Protests planned over controversial Columbus statue

The empty pedestal in Christopher Columbus Waterfront Park. (Photo by Peter Gordon)
The empty pedestal in Christopher Columbus Waterfront Park. (Photo by Peter Gordon)

By Peter Gordon

Protests are planned for this summer over the removal of one of Boston’s more controversial pieces of public art, the Christopher Columbus statue at the waterfront in the North End, despite mixed feelings from the community. The statue was removed last summer after it was beheaded during protests over the murder of George Floyd.

The plan from the city is to relocate the original statue to the Knights of Columbus building at 41 North Margin Street and place a new statue in the park that honors Italian immigrants, although specifically what the statue will be of is currently unknown.

“They’re taking away a symbol of our pride,” said Tom Damigella, a director with the Italian American Alliance, a national group that plans on protesting the city’s decision. Damigella said he believes that Columbus is a victim of cancel culture and that anger toward him as a symbol of white supremacy is misdirected. He said he thinks the majority of the atrocities committed towards Native Americans were committed after Columbus and by different actors.

“They don’t realize it, but they’re perpetuating a false narrative,” he said. “We worked hard to become Americans. We’ve been there. [Indigenous people’s] beef should be with the United States government not with us.”

Longtime North End resident Pam Donnaruma said she believes that the statue should have never been removed and should be restored to its place in the Christopher Columbus Waterfront Park.

“You can’t kill history. You can’t burn books,” she said.

Donnarumma is in her office at the Post-Gazette -formerly La Gazzetta del Massachusetts – the North End newspaper that has long called itself the Italian American voice of Massachusetts. The paper, which has been in the Donnarumma family for 110 years, still puts  out a print edition each week. If the saying “you can’t kill history” is true, then it would be nowhere better exemplified than in Donnarumma’s office where the walls are crowded with pictures of North End politicians and prominent figures, famous Italians, and even presidents of the United States.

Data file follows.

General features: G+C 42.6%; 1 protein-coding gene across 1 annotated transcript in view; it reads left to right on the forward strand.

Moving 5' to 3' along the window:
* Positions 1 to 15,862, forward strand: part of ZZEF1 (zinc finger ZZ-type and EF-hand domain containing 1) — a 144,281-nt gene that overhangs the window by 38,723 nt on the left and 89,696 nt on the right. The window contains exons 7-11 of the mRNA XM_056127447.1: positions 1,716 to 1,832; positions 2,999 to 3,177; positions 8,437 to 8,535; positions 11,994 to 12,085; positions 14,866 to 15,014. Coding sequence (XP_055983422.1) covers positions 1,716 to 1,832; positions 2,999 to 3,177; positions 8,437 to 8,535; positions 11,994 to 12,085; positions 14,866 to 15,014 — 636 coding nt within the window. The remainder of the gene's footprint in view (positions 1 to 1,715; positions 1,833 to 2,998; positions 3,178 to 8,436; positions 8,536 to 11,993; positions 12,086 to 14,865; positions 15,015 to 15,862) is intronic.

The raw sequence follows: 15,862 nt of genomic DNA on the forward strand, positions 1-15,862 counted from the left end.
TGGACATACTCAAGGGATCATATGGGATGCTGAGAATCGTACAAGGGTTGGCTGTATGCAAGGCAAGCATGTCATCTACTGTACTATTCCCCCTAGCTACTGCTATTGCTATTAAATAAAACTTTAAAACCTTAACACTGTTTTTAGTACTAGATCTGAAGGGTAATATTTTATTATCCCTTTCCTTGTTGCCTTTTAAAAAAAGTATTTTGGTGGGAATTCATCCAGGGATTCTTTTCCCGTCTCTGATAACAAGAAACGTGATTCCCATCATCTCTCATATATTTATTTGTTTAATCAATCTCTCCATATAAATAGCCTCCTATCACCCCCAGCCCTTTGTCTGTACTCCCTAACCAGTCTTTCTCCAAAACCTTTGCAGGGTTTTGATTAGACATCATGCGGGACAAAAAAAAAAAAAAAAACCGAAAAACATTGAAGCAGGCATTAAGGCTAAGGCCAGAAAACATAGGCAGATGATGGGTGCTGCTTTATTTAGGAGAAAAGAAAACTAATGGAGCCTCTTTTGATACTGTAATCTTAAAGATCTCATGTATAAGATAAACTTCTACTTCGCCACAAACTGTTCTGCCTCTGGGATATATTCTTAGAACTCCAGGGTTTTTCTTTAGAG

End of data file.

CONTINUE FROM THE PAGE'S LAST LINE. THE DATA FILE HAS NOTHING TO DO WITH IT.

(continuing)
“People love it in here,” she said.

Pam Donnaruma in her office at the Post Gazette (Photo by Peter Gordon)

For Donnarumma, history is intricately tied in with the waterfront statue of Christopher Columbus. “That statue means a lot to the people of the North End,” she said.

She compares the North End to Boston’s West End, where land was gobbled up by real estate developers. “They were trying to do that here,” she said. “We stopped it from happening.”

By “we” she is referring to a community effort involving prominent locals such as Boston City Council member Fred Langone and political activist Arthur Stivaletta, which led to renaming of the park as Christopher Columbus Waterfront Park and the placement of the statue there. The measure was eventually supported by then-Boston Mayor Kevin White, courting the Italian-American vote for reelection.

For Donnarumma, the statue is a symbol of successfully thwarting off the Boston Redevelopment Authority, and she wouldn’t have any other statue in the park.

“We want him back,” she said. “Who else would we put there?”

The question of who else should go there continues to divide the community. Following the initial removal of the statue last summer, polled its readers to try and find out their thoughts on what should be put in its place. Eight hundred people responded with a variety of answers from historical figures like Crispus Attucks, the first American killed during the Boston massacre and a man of African and Native American descent, to political figures like Boston’s longest serving mayor Thomas Menino and the only Italian American mayor of Boston. Other favorites include local sports heroes like Tom Brady, David Ortiz, and Bill Russell.

The figure that garnered the most votes, however, was Christopher Columbus. The majority of voters wanted to see the statue returned.

But the statue isn’t coming back. In early October 2020, the city announced that it would be placed at North End chapter of the Knights of Columbus building on North Margin Street, where it would be publicly displayed. In its old place would be a statue honoring Italian immigrants.

“The new statue will highlight the contributions of the North End Italian immigrant community,” then-Mayor Marty Walsh said. “That was the original intent of the statue when it was put up over 40 years ago.”

There are others who think that a person of color should replace Columbus. In that same month, the People’s Memorial Project projected the images of Black, Latino and Indigenous figures on top of the empty pedestal on the evening of Oct.11.